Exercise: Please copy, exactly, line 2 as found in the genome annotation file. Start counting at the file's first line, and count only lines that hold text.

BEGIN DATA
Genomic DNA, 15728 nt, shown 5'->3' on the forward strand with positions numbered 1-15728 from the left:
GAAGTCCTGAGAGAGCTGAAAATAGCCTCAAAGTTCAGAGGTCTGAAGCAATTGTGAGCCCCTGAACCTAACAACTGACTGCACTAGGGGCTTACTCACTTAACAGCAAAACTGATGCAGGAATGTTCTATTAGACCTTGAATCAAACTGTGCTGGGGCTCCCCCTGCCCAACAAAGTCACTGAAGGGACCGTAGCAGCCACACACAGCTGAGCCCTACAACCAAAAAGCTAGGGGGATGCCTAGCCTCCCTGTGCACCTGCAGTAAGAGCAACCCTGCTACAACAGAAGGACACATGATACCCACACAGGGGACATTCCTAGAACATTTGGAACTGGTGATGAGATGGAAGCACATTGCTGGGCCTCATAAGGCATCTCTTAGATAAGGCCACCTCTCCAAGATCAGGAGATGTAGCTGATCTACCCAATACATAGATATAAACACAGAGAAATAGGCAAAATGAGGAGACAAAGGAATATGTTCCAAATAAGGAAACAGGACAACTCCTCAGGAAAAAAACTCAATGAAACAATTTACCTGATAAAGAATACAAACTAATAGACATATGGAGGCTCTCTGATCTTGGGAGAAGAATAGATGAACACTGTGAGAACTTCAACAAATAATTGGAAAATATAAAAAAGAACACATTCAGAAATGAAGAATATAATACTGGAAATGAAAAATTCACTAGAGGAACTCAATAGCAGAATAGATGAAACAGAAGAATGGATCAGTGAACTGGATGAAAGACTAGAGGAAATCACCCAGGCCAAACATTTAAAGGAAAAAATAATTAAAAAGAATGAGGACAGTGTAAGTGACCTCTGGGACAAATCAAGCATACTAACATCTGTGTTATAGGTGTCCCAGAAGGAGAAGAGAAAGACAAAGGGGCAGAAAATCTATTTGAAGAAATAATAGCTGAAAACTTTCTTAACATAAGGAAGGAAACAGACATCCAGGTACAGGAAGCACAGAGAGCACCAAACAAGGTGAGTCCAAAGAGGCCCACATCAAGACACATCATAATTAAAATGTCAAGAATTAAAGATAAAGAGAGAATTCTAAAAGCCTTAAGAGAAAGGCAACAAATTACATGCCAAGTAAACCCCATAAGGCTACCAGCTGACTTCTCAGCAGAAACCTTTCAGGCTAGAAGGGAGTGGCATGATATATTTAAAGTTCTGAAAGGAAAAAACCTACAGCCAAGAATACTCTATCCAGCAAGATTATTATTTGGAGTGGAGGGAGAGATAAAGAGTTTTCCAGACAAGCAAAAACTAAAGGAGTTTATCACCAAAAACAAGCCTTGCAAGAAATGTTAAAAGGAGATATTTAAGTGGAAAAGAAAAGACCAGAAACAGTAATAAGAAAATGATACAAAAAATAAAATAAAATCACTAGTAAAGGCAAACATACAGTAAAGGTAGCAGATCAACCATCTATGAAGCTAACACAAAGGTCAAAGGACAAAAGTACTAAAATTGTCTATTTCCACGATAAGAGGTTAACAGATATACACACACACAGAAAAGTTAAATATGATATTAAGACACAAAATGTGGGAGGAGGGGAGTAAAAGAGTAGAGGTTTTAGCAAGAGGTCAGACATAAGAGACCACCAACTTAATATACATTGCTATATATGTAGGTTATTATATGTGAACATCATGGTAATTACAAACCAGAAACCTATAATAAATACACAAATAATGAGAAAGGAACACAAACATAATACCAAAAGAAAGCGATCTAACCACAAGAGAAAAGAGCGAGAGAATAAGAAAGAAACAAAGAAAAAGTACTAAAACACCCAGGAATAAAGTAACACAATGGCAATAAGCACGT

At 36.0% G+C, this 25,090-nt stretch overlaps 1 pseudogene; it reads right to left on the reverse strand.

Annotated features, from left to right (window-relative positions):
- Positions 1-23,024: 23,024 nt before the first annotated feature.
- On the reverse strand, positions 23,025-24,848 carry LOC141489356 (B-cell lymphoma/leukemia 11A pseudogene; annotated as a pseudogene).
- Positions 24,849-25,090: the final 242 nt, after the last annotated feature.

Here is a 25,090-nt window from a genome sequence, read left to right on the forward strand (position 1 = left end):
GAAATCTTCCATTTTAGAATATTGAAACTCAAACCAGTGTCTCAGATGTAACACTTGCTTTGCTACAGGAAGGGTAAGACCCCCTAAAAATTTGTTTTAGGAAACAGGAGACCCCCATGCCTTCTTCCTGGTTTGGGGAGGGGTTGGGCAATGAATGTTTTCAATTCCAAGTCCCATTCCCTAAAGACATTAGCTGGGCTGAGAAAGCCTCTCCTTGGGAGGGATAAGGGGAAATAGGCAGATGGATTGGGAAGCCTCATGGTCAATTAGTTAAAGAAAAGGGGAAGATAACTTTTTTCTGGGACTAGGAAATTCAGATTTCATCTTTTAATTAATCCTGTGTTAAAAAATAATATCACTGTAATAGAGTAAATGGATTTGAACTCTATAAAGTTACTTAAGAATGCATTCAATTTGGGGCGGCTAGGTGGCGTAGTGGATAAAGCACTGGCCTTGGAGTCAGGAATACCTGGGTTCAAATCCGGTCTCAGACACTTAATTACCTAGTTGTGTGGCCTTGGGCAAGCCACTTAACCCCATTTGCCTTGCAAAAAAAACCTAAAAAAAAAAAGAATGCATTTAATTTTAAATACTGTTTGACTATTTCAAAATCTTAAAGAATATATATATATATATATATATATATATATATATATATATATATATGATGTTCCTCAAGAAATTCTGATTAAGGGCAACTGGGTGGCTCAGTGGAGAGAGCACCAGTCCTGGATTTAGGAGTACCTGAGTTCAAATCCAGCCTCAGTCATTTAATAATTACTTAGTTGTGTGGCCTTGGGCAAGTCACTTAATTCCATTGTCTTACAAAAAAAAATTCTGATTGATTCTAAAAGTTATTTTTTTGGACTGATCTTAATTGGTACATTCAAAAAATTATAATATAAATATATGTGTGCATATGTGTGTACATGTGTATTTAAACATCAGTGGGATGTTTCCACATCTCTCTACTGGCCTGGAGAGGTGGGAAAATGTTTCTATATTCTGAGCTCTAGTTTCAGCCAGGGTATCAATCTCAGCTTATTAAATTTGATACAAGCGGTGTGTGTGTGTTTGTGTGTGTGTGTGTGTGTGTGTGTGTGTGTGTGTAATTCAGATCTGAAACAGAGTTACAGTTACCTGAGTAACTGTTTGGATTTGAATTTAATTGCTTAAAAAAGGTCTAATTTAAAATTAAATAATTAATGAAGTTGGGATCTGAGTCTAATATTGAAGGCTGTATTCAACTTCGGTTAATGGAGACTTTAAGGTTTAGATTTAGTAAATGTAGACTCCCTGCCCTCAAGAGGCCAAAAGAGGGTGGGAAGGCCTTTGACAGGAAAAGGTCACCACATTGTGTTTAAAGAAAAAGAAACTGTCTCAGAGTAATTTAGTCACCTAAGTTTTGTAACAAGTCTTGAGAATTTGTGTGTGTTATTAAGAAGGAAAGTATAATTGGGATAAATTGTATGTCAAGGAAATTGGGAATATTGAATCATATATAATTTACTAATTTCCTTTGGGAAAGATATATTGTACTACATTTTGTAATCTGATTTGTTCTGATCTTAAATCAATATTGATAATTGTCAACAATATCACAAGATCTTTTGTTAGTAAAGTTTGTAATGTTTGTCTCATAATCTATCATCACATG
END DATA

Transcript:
GAAGTCCTGAGAGAGCTGAAAATAGCCTCAAAGTTCAGAGGTCTGAAGCAATTGTGAGCCCCTGAACCTAACAACTGACTGCACTAGGGGCTTACTCACTTAACAGCAAAACTGATGCAGGAATGTTCTATTAGACCTTGAATCAAACTGTGCTGGGGCTCCCCCTGCCCAACAAAGTCACTGAAGGGACCGTAGCAGCCACACACAGCTGAGCCCTACAACCAAAAAGCTAGGGGGATGCCTAGCCTCCCTGTGCACCTGCAGTAAGAGCAACCCTGCTACAACAGAAGGACACATGATACCCACACAGGGGACATTCCTAGAACATTTGGAACTGGTGATGAGATGGAAGCACATTGCTGGGCCTCATAAGGCATCTCTTAGATAAGGCCACCTCTCCAAGATCAGGAGATGTAGCTGATCTACCCAATACATAGATATAAACACAGAGAAATAGGCAAAATGAGGAGACAAAGGAATATGTTCCAAATAAGGAAACAGGACAACTCCTCAGGAAAAAAACTCAATGAAACAATTTACCTGATAAAGAATACAAACTAATAGACATATGGAGGCTCTCTGATCTTGGGAGAAGAATAGATGAACACTGTGAGAACTTCAACAAATAATTGGAAAATATAAAAAAGAACACATTCAGAAATGAAGAATATAATACTGGAAATGAAAAATTCACTAGAGGAACTCAATAGCAGAATAGATGAAACAGAAGAATGGATCAGTGAACTGGATGAAAGACTAGAGGAAATCACCCAGGCCAAACATTTAAAGGAAAAAATAATTAAAAAGAATGAGGACAGTGTAAGTGACCTCTGGGACAAATCAAGCATACTAACATCTGTGTTATAGGTGTCCCAGAAGGAGAAGAGAAAGACAAAGGGGCAGAAAATCTATTTGAAGAAATAATAGCTGAAAACTTTCTTAACATAAGGAAGGAAACAGACATCCAGGTACAGGAAGCACAGAGAGCACCAAACAAGGTGAGTCCAAAGAGGCCCACATCAAGACACATCATAATTAAAATGTCAAGAATTAAAGATAAAGAGAGAATTCTAAAAGCCTTAAGAGAAAGGCAACAAATTACATGCCAAGTAAACCCCATAAGGCTACCAGCTGACTTCTCAGCAGAAACCTTTCAGGCTAGAAGGGAGTGGCATGATATATTTAAAGTTCTGAAAGGAAAAAACCTACAGCCAAGAATACTCTATCCAGCAAGATTATTATTTGGAGTGGAGGGAGAGATAAAGAGTTTTCCAGACAAGCAAAAACTAAAGGAGTTTATCACCAAAAACAAGCCTTGCAAGAAATGTTAAAAGGAGATATTTAAGTGGAAAAGAAAAGACCAGAAACAGTAATAAGAAAATGATACAAAAAATAAAATAAAATCACTAGTAAAGGCAAACATACAGTAAAGGTAGCAGATCAACCATCTATGAAGCTAACACAAAGGTCAAAGGACAAAAGTACTAAAATTGTCTATTTCCACGATAAGAGGTTAACAGATATACACACACACAGAAAAGTTAAATATGATATTAAGACACAAAATGTGGGAGGAGGGGAGTAAAAGAGTAGAGGTTTTAGCAAGAGGTCAGACATAAGAGACCACCAACTTAATATACATTGCTATATATGTAGGTTATTATATGTGAACATCATGGTAATTACAAACCAGAAACCTATAATAAATACACAAATAATGAGAAAGGAACACAAACATAATACCAAAAGAAAGCGATCTAACCACAAGAGAAAAGAGCGAGAGAATAAGAAAGAAACAAAGAAAAAGTACTAAAACACCCAGGAATAAAGTAACACAATGGCAATAAGCACGT